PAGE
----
Triple Darkness – Darker Than Black

Triple Darkness are a London posse  (not that one) of twelve emcees who are clearly influenced by Wu-Tang Clan and their various affiliate groups such as Sunz of Man and Gravediggaz. It’s an acquired taste, but one that is surprisingly rare in 2016, given how the Wu themselves don’t really make that classic Wu-Tang style of music any more. The only member that does is Ghostface Killah, although his recent albums have been driven by narrative rather than the potent intensity his earlier work possessed (such as “Supreme Clientele”). Tony Stark has definitely calmed as he’s matured. Ironically, the problem with Triple Darkness’ latest offering is their lack of a Ghostface Killah. There’s plenty of talented emcees here, but they aren’t distinctive or charismatic enough to be as memorable as the Wu. Of course, comparing any crew to the Wu is harsh, but how many rap crews roll a dozen deep?

As a fan of Wu affiliates such as GP Wu and Black Market Militia, I’m in tune to the atmospheric world of dusty beats and overblown use of adjectives; it has a certain poetic charm hearing such eloquent vocabulary paired with brutal kicks and snares. Triple Darkness nail this formula when their production is hard, such as on “Delta On Venus” and the filthy “Solid Armour” (the latter benefitting from some killer flicks of a harp). It’s when the instrumentals are too repetitive that Triple Darkness’ lyrical swords start bluntening and unfortunately most of the production is too understated for my liking.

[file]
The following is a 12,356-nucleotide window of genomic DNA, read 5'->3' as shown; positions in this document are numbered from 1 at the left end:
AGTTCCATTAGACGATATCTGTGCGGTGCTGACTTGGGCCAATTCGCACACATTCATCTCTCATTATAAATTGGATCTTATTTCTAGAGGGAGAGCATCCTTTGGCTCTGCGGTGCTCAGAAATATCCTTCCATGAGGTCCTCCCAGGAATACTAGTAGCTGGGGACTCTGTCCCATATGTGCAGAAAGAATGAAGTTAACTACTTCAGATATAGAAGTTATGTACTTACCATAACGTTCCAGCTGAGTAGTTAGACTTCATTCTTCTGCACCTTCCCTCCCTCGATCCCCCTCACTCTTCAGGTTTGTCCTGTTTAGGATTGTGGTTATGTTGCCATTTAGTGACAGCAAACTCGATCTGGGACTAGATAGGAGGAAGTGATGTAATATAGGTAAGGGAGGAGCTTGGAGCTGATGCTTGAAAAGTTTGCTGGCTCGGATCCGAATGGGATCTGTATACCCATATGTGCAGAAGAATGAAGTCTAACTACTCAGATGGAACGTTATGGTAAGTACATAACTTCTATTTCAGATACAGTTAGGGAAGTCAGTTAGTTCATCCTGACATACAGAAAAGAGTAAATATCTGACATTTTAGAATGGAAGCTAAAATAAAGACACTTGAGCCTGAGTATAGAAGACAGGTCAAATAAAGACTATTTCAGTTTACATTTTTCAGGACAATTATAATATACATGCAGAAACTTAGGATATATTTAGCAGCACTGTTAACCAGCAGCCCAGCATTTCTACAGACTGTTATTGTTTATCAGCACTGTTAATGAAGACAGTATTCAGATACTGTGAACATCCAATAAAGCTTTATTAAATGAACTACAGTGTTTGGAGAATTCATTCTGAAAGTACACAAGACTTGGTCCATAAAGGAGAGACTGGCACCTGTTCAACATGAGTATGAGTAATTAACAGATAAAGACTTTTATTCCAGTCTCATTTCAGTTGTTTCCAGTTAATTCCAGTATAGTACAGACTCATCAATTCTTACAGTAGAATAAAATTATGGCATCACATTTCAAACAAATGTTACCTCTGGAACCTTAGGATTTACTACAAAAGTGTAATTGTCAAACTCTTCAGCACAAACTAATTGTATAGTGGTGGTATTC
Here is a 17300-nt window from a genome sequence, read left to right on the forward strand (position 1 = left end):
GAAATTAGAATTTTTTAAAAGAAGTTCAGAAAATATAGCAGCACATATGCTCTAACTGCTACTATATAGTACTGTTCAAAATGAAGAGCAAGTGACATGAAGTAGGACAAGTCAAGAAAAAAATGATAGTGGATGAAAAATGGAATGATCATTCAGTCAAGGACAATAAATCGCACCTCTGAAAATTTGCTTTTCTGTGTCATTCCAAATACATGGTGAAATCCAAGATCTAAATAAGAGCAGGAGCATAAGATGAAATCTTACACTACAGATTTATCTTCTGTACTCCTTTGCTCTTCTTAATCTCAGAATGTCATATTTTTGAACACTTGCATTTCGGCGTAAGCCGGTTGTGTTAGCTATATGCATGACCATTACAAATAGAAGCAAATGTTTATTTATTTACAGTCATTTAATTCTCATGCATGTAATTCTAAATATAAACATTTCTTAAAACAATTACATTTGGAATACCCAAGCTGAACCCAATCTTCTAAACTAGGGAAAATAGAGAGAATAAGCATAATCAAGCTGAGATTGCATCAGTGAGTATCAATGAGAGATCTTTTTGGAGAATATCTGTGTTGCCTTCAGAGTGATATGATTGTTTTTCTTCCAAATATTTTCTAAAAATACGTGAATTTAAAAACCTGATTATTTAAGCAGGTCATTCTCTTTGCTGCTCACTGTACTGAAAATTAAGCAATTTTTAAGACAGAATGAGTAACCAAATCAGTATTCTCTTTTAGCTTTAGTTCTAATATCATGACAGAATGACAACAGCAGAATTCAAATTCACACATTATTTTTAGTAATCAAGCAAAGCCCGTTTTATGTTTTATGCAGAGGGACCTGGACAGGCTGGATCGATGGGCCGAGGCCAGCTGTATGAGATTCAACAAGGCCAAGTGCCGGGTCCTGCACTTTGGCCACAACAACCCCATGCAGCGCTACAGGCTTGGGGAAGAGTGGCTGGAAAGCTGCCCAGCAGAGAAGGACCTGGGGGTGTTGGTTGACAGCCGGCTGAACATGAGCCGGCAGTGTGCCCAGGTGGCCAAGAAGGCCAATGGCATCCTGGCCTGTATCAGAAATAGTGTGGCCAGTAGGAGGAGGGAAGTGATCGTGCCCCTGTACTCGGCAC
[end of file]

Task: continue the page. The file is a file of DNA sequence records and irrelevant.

The decision to leave off their three tracks that had fans hyped for the album is baffling too, particularly as “Knuckle Dust”, “Sword Dust” and “Reanimation” are some of their better work. All three came accompanied with videos helping communicate the ominous feel to London’s underbelly, so it’s odd that they aren’t present given how difficult logistically these large crew records can be to complete. Fair play to each member though, “Darker Than Black” still clocks in at sixteen tracks and is chockful of heavy lyricism. If you’re not a fan of abstract verbiage and historical references then you’d best steer clear – these guys could teach Killah Priest a thing or two about obscure astrological metaphors. In a way, it’s apt that the home of Shakespeare and the English language should take the templates laid down by Raekwon and Ghostface, and turn the vocabulary up to excessive levels. It’s unlikely you’ll hear penises be compared to obelisks anywhere else.

Triple Darkness in 2016 are very different from their original line-up that dropped “Anathema” in 2007. Back then they were Nasheron, Melanin 9 and Cyrus Malachi and they were three distinct emcees with their own styles – hence Triple Darkness. My main criticism of “Darker Than Black” is that those unique styles are harder to distinguish, with those three retaining their characteristics, and the addition of Tesla’s Ghost and Ray Vendetta is definitely welcome (hoping they deliver solo material soon). The other seven emcees however are similar – all competent on the microphone and certainly know their way around a pen and pad – but give the album its bloated, excessive feel.

 

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